Do domestic cats kill squirrels? Yes, they do but the percentage of house cats who are successful squirrel hunters is probably quite low despite the impression the pictures on this page provide.
Depending on the individual cat, those allowed outside might instinctively have the urge to prey on squirrels. They are the right size for a domestic cat prey item and they are rodents1. The house cat’s natural prey is the rodent.
But there are several reasons why the majority of domestic cats can’t and don’t kill squirrels. Yes, some house cats who are successful in hunting squirrels but it depends on the the cat’s character, the circumstances and the squirrel. Perhaps young, inexperienced and ill squirrels are potentially vulnerable to being preyed on by a house cat.
However, I believe that most often adult, healthy squirrels are too quick, too athletic and such great climbers that they will escape any attempt by a cat to hunt them down. My cat looks at them and feels the urge to hunt but doesn’t bother and he is a top quality hunter. I guess he has decided that it isn’t worth the effort and I have a lot of squirrels in and around my garden. Cats instinctively weigh up the risk-reward equation when hunting. Instinctively, the effort to hunt an animal has to be worth it. There is a risk of getting hurt for the domestic cat which must be in the decision making process.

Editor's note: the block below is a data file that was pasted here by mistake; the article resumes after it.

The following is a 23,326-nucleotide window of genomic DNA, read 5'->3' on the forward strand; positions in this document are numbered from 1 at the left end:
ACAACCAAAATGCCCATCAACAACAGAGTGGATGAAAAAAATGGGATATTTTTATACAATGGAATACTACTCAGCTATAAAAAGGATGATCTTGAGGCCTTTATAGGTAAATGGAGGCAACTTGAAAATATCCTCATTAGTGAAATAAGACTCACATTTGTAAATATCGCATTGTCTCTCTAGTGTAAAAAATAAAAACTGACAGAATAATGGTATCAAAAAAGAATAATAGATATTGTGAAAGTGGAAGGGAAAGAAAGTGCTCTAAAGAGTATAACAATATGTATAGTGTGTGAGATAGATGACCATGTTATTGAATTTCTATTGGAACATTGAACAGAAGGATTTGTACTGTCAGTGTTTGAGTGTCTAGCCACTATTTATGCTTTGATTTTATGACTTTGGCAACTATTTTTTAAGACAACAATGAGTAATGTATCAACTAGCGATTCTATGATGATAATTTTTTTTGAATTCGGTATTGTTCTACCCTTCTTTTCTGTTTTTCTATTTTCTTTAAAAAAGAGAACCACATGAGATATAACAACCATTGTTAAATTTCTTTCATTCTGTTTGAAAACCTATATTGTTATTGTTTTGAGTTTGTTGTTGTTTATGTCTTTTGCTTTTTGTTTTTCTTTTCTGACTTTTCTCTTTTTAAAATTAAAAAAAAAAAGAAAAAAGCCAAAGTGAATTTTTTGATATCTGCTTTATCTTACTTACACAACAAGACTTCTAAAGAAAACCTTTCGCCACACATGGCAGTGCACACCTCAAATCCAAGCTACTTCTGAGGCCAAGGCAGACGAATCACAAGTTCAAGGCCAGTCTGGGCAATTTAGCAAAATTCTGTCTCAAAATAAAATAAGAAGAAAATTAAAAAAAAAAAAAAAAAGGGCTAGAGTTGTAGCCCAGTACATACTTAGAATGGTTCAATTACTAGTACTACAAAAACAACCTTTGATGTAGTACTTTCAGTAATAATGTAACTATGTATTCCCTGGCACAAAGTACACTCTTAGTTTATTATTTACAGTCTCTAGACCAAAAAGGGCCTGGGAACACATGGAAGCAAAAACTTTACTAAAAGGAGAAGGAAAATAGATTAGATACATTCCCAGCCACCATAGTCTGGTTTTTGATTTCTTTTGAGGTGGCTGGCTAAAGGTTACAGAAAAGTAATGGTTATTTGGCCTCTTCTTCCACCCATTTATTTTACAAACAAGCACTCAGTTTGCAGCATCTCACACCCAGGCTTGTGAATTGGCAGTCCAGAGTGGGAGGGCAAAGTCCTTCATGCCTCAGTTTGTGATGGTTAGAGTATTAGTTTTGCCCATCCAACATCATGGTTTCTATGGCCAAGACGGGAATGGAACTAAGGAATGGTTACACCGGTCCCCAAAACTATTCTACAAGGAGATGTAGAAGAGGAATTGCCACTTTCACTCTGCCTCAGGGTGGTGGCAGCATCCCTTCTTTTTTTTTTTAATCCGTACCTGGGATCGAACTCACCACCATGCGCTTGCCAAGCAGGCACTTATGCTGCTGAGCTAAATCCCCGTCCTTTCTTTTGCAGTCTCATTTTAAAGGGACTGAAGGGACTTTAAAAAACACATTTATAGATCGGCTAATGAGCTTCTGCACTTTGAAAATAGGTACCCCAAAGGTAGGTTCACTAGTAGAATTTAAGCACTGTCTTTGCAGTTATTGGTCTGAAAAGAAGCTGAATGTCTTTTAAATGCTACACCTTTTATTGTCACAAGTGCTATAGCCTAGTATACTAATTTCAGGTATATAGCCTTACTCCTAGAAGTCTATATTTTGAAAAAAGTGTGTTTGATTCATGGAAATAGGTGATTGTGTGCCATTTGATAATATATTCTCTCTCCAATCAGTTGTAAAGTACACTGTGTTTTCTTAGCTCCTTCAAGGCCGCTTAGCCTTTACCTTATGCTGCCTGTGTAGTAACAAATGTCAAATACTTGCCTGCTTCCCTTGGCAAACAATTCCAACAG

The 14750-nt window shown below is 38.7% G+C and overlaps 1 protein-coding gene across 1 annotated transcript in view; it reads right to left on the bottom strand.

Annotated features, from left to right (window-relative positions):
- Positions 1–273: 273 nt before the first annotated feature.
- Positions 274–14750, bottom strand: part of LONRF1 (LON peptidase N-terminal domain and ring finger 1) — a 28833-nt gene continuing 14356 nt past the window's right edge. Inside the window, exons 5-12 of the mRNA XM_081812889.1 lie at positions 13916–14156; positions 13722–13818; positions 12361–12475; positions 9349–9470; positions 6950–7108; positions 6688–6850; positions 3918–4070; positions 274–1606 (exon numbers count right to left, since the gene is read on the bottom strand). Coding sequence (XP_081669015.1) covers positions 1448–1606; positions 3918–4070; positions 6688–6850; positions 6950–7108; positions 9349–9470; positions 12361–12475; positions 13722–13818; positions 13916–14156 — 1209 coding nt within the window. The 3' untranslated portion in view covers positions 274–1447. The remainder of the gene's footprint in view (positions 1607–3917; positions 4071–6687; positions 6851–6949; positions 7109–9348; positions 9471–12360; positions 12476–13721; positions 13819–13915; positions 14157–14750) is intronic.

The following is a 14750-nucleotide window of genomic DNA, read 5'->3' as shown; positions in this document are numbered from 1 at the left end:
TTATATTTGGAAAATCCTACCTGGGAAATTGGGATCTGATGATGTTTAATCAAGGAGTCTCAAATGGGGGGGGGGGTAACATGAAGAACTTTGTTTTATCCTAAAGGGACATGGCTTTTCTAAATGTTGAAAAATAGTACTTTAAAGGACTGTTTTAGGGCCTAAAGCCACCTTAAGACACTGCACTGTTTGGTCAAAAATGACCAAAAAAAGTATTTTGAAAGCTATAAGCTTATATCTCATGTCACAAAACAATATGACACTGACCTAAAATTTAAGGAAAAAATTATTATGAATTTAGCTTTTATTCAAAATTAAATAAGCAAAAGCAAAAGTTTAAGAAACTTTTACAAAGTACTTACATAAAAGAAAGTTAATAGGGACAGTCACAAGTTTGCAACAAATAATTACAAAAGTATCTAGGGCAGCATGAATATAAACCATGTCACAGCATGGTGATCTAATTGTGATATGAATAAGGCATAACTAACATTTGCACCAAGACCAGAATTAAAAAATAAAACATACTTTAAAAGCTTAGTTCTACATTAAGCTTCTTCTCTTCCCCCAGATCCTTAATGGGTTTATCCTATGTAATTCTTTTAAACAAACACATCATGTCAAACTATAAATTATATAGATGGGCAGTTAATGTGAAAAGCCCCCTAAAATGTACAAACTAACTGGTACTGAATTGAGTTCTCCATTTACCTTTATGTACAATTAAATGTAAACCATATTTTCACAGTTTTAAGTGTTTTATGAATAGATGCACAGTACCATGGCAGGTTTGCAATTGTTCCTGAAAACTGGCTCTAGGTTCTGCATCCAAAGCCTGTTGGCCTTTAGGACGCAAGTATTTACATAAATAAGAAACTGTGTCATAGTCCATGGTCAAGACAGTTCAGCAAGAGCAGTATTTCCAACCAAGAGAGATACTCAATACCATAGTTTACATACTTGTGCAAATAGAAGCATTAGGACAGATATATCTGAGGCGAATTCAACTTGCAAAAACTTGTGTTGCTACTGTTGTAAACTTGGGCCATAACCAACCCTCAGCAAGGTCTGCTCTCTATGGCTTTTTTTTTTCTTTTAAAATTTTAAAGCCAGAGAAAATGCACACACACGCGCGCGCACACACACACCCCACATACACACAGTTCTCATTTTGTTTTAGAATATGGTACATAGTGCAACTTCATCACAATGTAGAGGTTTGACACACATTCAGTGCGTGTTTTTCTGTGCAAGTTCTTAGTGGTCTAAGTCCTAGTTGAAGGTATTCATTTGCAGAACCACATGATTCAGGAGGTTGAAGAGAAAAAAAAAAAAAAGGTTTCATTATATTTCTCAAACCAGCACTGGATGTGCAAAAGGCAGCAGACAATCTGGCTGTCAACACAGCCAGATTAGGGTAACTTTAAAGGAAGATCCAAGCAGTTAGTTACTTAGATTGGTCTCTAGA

But online there are reports of domestic cats successfully hunting squirrels. There is even one example of two domestic cats working together to catch and kill a squirrel inside the home. They dragged the poor thing through the cat flap and killed it on the carpet which warranted an insurance claim!
Also one forum member on mumsnet.com wrote:
“We had a very tame and domesticated cat who killed several squirrels and a couple of really big rats, so yes, definitely possible.”
Set against this very positive and optimistic outlook for domestic cat squirrel hunting there will be many more who would admit that their cat has never caught a squirrel.
If I was asked what percentage of domestic cats in developed countries had successfully hunted a squirrel, I’d put the figure at around 5%. A low percentage, which does not mean that cats don’t chase them from time to time. I mention ‘developed countries’ because I’d expect community cats in developing countries to be more adept at catching squirrels and more motivated to do it. Cats do hunt even when well-fed because it is instinctive but I’d argue that the motivation to do so is diminished in the well-fed and pampered pet.
1. Squirrels are members of the family Sciuridae, a family that includes small or medium-size rodents – Wikipedia.